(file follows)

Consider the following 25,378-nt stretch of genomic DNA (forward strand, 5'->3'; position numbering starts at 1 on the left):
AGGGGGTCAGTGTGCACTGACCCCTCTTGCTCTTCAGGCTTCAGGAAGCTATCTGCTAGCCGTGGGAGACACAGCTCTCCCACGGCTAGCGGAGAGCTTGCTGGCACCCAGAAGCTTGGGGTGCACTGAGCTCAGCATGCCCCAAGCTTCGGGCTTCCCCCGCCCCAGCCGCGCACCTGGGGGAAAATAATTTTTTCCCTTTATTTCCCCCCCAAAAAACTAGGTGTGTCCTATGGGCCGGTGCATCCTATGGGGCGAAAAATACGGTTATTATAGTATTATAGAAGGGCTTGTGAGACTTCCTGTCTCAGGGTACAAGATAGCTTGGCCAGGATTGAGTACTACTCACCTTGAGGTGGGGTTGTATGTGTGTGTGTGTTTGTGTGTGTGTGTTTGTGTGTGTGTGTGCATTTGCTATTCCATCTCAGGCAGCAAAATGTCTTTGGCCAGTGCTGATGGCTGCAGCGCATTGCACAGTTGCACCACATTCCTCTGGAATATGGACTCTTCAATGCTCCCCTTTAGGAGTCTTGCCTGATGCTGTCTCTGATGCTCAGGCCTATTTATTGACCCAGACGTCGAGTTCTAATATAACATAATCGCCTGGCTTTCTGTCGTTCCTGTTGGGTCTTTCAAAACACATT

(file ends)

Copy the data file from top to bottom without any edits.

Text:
Consider the following 25,378-nt stretch of genomic DNA (forward strand, 5'->3'; position numbering starts at 1 on the left):
AGGGGGTCAGTGTGCACTGACCCCTCTTGCTCTTCAGGCTTCAGGAAGCTATCTGCTAGCCGTGGGAGACACAGCTCTCCCACGGCTAGCGGAGAGCTTGCTGGCACCCAGAAGCTTGGGGTGCACTGAGCTCAGCATGCCCCAAGCTTCGGGCTTCCCCCGCCCCAGCCGCGCACCTGGGGGAAAATAATTTTTTCCCTTTATTTCCCCCCCAAAAAACTAGGTGTGTCCTATGGGCCGGTGCATCCTATGGGGCGAAAAATACGGTTATTATAGTATTATAGAAGGGCTTGTGAGACTTCCTGTCTCAGGGTACAAGATAGCTTGGCCAGGATTGAGTACTACTCACCTTGAGGTGGGGTTGTATGTGTGTGTGTGTTTGTGTGTGTGTGTTTGTGTGTGTGTGTGCATTTGCTATTCCATCTCAGGCAGCAAAATGTCTTTGGCCAGTGCTGATGGCTGCAGCGCATTGCACAGTTGCACCACATTCCTCTGGAATATGGACTCTTCAATGCTCCCCTTTAGGAGTCTTGCCTGATGCTGTCTCTGATGCTCAGGCCTATTTATTGACCCAGACGTCGAGTTCTAATATAACATAATCGCCTGGCTTTCTGTCGTTCCTGTTGGGTCTTTCAAAACACATT